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After weeks of stops and starts and negotiations with GOP objectors, Senate Republicans passed a budget and massive income tax cut, while House Democrats were able to delay the vote in their chamber by exiting the Capitol to make sure there was no quorum .
The Senate passed all budget laws, almost all with 16 to 14 party line votes, throughout Tuesday and into the wee hours of Wednesday. The House of Representatives will meet again on Thursday and appears ready to approve the roughly $ 12.8 billion budget as well.
A proposed compromise put an end to Reps David Cook and Senator Paul Boyer’s opposition to the budget by reducing – at least temporarily – a massive income tax cut and increasing the proportion of state income tax revenue that cities and towns receive. Boyer, R-Glendale, and Cook, R-Globe, had withheld their votes on the size of the tax cut and the projected loss of revenue for the communities.
On the Senate side, Senator Kelly Townsend, R-Mesa, withdrew her threat to vote against the budget pending lawmakers’ scrutiny of the vote on Proposition 208, a 3.5% high earners surcharge that voters approved in November.
The original budget included a flat income tax rate of 2.5% to replace the current tiered tax rates, which range between 2.59% and 4.5%. To partially offset the new 3.5% surcharge from Proposition 208 for individuals making at least a quarter of a million dollars a year and couples making at least half a million dollars, the plan would cap income tax rates to 4.5%, which means that high earners get the new bonus plus 1% in addition.
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The flat tax rate is expected to cost up to $ 1.9 billion in tax revenue by fiscal year 2025 when fully implemented. The League of Arizona Cities and Towns estimates the cost to the communities at more than $ 285 million. Boyer and Cook resisted the budget mainly over concerns about lost revenue from both state and cities, saying they wanted a smaller tax cut and city compensation.
The compromise presented on Tuesday provides that the share of cities in state income tax revenue will increase from 15 to 18 percent. Legislative leadership had previously proposed 17%, which Boyer, Cook and the League all opposed.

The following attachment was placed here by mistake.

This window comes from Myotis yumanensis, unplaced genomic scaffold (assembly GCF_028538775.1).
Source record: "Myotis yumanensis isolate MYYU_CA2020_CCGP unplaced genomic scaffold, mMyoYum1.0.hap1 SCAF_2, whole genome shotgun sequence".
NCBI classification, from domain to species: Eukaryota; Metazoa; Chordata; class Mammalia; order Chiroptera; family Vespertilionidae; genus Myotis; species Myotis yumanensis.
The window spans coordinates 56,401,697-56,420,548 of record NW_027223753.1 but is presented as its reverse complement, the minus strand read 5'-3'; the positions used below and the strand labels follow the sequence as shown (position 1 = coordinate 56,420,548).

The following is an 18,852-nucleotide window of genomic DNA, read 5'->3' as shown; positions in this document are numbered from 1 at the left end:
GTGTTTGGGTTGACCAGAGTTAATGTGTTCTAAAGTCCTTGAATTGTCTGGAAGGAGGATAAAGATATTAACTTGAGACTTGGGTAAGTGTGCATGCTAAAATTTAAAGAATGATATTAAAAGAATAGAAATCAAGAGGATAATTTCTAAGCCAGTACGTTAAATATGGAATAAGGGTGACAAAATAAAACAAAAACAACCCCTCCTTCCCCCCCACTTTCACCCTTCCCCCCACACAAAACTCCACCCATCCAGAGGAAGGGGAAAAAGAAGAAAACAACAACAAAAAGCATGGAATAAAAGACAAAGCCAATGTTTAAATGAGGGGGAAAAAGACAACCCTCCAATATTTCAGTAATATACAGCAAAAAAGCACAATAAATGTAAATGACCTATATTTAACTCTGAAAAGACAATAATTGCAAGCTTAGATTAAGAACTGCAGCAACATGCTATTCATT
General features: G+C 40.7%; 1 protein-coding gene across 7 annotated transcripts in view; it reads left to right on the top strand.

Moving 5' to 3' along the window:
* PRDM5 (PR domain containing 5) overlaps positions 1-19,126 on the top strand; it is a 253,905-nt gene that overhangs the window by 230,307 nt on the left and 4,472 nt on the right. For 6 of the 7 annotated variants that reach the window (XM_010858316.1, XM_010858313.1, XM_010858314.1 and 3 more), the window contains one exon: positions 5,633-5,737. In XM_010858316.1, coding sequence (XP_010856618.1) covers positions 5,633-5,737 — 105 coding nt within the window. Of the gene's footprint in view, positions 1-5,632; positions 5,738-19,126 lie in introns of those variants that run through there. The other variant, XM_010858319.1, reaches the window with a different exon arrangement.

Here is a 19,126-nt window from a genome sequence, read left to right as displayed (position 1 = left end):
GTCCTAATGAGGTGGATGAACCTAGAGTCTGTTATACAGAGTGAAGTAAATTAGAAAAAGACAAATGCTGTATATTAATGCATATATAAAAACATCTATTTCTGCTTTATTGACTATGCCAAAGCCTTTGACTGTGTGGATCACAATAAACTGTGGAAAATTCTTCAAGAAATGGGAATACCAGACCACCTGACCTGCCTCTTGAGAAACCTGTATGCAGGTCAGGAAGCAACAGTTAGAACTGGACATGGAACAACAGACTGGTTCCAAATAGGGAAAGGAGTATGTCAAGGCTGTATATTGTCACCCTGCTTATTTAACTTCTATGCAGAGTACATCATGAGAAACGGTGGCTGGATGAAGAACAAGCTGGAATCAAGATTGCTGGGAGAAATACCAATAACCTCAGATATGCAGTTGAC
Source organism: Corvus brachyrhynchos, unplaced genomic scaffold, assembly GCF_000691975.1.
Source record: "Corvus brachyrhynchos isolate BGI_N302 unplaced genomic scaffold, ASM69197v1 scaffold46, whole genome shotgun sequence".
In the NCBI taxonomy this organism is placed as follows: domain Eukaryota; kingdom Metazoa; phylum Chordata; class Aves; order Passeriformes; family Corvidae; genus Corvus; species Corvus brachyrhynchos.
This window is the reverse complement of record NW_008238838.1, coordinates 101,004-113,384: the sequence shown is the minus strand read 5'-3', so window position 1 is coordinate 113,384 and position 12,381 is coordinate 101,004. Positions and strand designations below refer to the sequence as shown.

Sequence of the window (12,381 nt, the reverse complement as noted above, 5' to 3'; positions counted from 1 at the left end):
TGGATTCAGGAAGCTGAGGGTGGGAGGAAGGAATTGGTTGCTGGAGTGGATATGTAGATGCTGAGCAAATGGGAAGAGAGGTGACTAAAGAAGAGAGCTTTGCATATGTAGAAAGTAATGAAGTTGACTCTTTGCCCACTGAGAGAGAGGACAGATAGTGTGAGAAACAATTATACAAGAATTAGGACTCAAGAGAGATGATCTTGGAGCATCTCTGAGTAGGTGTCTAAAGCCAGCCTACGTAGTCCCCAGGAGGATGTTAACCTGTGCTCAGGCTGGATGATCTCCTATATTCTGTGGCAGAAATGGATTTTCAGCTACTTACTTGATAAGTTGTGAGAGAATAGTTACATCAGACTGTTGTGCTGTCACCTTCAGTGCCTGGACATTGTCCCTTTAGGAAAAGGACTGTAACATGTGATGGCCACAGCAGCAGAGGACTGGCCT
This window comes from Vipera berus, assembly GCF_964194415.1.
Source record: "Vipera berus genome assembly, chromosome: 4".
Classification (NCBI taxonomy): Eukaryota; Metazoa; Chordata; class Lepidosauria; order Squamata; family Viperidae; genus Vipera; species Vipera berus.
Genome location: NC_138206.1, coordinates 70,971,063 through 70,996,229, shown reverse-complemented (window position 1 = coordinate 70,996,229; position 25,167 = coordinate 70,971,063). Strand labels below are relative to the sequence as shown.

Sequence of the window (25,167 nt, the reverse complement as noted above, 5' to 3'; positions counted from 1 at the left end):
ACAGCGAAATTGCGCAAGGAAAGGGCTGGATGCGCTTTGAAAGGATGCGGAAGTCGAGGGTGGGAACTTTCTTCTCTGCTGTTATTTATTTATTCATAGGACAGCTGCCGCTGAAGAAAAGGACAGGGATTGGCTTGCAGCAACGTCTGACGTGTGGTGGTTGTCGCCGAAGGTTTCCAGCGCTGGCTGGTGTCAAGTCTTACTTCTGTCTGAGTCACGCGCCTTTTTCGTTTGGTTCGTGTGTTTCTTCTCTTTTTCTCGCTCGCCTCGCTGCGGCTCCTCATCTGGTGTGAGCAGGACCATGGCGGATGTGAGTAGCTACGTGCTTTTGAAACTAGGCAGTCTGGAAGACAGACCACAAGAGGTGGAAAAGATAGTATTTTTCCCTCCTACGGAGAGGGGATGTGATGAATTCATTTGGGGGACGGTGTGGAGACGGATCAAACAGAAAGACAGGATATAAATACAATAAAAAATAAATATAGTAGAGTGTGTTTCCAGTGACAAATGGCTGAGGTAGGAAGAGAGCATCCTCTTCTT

And the flat rate of 2.5% would be increased to two rates of 2.55% for those earning up to $ 27,272 a year and 2.98% for income above that. If government revenue numbers hit certain triggers – critics say the tax cut proposal is too dependent on rosy revenue forecasts and one-off federal dollars – the 2.5% rate would eventually be phased in.
These changes were enough to get Boyer and Cook on board and shift the League of Arizona Cities and Towns from an antithesis to a neutral budget.
“There is no denying that this is a very important law. I would call it a one-time revision of our tax law, ”said Senator JD Mesnard, R-Chandler, one of the lead architects of the tax cut package.
The Senate Democrats criticized the tax cut as a giveaway for the rich, noting that the richest Arizonans will reap the greatest benefits. They wondered why lawmakers would turn down the opportunity to use the profits from the state’s budget surplus for priorities like K-12 education. And they warned that lawmakers and voters would regret the decision in the years to come if the tax cuts robbed the state of the revenue it needed.
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“We have a golden opportunity with the amount of funding we received not only from the federal government, but also from the meager budget we passed last year and the increased revenue that came from this recent pandemic,” said Senator Tony Navarrete, D-Phoenix. “And we’ll just give it away and hand it over to the top 1% of earners.”
Senator Kirsten Engel, D-Tucson, said she was “appalled” that the Senate is approving the massive cuts she believes would spark a budget crisis like the one Kansas experienced after a massive tax cut package in 2012 led to years of budget cuts and Budget problems and ultimately forcing GOP lawmakers to lift many of the cuts later.